Late night- Pub Street

For those of you who enjoy a late night, hit Pub Street for a variety of bars, Western and Khmer. Angkor What and Zone 1 provide more modern music and dancing if you’re looking to meet up with other travelers from around the world. Once you’re done enjoying yourself at night, catch one of the many tuk-tuks around Pub Street to head back to Journeys Within Bed and Breakfast, where you’ll be welcomed by fresh towels and turned down covers.

Alternate temple lesson

By Frances Micklow

As we jumped from crumbled ruin to crumbled ruin at the Beng Mealea Temple, I got a Khmer lesson from my guide and a member of the Apsera Society who helped us navigate through the piles of stone.

The Apsera Society helps preserve and protect the temples of Cambodia. They are considered the guardians of the temples. Our lady, dressed in an Apsera Society shirt and hat, quietly helped us as we made our way through the piles of rock.

Toward the end of our tour, we somehow got on the topic of numbers and counting. Excited to show off what Khmer I had learned, I began to count along.

Once we got to 10, the lesson began. Our Apsera Society friend kept counting, pausing after each number long enough for me to repeat. Yut, our guide, would periodically say the numbers in English if I looked lost.

By the time we were exiting out the South gate, we had counted all the way up to 50.

I smiled at my tutor. “Awkunh”

“Awkunh ch’ran,” she smiled back.

Not just a teacher

By Jayshri Patel
“I won’t let them leave class until they finish their bottles of water,” said Claire, a young Australian teacher at Chres Village School and Orphanage (Chres) just five miles outside of Siem Reap. A handful of students groan and laugh at each other in the classroom behind her.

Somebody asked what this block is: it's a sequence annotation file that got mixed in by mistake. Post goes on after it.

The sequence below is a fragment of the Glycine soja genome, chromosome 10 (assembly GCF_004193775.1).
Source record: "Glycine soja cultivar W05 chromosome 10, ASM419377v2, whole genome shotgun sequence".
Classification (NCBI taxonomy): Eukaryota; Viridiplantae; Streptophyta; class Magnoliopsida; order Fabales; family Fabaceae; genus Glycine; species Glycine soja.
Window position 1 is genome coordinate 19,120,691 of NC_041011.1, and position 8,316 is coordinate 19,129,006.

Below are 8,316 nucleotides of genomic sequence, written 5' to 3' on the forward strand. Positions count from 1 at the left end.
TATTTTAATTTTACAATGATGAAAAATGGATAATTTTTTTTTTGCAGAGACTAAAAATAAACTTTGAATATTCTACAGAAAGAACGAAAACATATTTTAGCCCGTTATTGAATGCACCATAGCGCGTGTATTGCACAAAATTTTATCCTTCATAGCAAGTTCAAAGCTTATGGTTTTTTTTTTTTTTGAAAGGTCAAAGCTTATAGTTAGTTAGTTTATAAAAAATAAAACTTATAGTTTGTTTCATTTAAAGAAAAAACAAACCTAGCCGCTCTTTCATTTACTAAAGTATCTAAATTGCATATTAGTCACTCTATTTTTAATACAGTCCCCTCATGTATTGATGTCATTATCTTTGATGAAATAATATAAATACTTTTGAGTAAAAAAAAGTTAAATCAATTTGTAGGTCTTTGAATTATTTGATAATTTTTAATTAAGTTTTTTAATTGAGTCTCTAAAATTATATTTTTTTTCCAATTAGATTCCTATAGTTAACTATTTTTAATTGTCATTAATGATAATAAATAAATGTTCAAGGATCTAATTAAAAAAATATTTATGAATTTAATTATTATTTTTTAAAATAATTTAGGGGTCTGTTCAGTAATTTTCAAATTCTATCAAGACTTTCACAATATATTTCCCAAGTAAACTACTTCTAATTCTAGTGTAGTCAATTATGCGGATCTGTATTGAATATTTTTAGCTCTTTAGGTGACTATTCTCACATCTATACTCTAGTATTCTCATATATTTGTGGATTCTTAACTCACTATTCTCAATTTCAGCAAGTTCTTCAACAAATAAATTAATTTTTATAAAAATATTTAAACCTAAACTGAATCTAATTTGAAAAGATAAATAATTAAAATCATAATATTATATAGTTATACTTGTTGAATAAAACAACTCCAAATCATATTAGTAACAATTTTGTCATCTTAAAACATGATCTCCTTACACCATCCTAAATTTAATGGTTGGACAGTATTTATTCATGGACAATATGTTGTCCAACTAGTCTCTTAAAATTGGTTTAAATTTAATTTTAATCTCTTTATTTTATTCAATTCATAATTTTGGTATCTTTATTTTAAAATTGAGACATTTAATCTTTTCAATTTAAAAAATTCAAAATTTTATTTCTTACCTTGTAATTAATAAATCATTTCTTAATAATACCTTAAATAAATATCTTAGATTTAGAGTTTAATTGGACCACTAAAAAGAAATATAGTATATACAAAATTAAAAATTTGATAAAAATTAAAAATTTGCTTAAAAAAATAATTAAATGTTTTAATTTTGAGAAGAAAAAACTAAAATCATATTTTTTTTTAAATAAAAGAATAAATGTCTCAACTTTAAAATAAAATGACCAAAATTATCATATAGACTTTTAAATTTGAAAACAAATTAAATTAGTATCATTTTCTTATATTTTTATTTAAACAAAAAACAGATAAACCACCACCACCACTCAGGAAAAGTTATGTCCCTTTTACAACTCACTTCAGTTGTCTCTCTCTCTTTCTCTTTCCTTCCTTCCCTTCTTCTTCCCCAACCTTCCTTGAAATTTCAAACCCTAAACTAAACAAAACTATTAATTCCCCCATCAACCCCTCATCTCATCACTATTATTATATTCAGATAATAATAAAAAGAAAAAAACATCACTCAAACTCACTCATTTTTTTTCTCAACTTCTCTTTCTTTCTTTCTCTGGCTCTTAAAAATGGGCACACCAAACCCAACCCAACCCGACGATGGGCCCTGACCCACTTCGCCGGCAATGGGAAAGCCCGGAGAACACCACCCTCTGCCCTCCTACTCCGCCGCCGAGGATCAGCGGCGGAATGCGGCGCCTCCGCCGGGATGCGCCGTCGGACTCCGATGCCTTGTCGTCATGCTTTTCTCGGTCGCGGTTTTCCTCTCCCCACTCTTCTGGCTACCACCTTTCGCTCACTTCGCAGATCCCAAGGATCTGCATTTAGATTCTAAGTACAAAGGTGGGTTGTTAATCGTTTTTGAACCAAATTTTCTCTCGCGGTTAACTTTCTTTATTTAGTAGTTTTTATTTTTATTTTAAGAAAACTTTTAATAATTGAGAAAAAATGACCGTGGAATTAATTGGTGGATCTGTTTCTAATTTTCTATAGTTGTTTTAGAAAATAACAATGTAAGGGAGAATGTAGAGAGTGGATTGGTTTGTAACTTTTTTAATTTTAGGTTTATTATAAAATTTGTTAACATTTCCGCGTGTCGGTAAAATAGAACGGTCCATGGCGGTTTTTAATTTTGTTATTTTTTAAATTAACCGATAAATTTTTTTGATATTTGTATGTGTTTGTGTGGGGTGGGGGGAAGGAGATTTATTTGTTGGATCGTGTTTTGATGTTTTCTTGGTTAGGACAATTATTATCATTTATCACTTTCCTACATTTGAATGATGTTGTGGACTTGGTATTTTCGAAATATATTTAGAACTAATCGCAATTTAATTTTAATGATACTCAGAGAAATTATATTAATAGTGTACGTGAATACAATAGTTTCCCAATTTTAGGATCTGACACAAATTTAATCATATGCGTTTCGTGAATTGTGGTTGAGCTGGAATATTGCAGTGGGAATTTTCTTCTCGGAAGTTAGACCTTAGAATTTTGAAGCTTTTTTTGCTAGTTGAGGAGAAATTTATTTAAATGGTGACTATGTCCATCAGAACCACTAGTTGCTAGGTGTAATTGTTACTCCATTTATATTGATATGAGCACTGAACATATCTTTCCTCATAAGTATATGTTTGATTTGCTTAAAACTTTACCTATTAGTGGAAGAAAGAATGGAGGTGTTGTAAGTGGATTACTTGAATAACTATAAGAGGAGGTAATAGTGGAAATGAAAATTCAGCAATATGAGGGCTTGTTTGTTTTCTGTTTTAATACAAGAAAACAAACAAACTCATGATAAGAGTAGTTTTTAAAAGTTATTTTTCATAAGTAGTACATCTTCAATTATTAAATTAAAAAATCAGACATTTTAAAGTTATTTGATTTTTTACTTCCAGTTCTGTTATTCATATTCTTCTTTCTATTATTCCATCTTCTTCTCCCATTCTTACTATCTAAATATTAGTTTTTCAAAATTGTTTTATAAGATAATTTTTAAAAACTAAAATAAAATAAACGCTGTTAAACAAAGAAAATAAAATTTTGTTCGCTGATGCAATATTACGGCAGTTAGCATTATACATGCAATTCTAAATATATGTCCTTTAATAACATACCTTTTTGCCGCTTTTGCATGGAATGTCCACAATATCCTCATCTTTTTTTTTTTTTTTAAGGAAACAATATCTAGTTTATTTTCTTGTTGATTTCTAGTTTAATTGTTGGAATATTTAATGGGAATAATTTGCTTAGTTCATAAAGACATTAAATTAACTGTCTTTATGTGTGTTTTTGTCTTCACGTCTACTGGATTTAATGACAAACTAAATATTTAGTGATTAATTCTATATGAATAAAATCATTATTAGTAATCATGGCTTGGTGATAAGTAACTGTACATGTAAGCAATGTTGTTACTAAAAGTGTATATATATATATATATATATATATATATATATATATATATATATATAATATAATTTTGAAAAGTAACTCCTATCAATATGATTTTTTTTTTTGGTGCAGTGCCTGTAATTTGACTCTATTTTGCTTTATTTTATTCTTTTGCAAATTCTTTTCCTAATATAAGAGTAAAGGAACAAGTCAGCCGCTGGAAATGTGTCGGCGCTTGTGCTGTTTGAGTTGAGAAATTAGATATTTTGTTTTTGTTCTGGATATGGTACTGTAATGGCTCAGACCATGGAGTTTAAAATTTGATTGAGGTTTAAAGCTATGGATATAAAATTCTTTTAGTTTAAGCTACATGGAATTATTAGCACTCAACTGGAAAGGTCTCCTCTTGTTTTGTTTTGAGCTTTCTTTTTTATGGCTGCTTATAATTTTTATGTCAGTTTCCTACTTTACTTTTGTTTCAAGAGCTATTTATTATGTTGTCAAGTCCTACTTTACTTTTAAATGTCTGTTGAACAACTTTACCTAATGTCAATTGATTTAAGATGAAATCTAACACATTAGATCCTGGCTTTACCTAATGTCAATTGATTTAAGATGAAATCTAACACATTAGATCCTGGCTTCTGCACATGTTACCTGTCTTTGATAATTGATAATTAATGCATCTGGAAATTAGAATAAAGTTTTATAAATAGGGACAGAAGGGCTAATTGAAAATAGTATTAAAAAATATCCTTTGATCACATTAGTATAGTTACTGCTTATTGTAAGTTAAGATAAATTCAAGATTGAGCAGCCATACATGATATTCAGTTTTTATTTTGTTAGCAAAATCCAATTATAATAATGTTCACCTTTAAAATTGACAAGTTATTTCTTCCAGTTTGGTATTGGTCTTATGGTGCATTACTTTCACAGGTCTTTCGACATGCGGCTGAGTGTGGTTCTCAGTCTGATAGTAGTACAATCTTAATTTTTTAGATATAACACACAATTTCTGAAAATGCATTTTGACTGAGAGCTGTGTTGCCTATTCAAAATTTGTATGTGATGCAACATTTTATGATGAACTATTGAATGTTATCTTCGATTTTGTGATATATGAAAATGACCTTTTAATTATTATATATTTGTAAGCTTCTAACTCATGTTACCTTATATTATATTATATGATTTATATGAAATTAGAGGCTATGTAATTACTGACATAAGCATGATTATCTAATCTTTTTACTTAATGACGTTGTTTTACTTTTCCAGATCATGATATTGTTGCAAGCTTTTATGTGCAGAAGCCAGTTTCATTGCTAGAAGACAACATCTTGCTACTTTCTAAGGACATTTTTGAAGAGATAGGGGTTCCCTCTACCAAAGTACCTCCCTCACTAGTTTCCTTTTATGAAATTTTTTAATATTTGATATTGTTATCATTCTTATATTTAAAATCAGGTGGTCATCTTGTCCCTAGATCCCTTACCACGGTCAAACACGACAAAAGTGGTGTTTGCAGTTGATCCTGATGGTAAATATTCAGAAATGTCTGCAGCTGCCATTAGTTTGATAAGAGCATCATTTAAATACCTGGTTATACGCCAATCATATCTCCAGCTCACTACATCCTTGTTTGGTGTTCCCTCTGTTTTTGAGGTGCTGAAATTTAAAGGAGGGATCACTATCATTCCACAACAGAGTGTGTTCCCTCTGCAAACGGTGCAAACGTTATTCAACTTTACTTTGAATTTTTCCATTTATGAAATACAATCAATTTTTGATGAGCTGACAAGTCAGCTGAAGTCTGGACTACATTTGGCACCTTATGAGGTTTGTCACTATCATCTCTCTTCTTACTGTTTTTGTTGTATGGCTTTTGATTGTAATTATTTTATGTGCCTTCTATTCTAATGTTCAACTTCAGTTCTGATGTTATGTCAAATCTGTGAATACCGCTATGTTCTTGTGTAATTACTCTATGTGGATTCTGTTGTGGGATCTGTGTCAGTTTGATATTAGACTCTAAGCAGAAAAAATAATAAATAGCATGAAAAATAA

Three weeks ago,  Claire reacted to her students’ complaints of headaches and tiredness by mandating that each student drinks a full bottle of water during class. She realized that several of them were dehydrated when they confessed to drinking less than two cups of water a day.
But even after lessons on dehydration, a young and defiant boy runs out of class after pouring his water into a nearby plant pot.Claire shakes her head and smiles at me as I wait for her reaction.
“They know why to drink the water,” she explains, “they’re just lazy!”
Volunteering as a teacher, it seems Claire plays two roles. Primarily, she teaches the highest level of English offered at the school, and then she teaches her students whatever they need to know in life, much like a parent.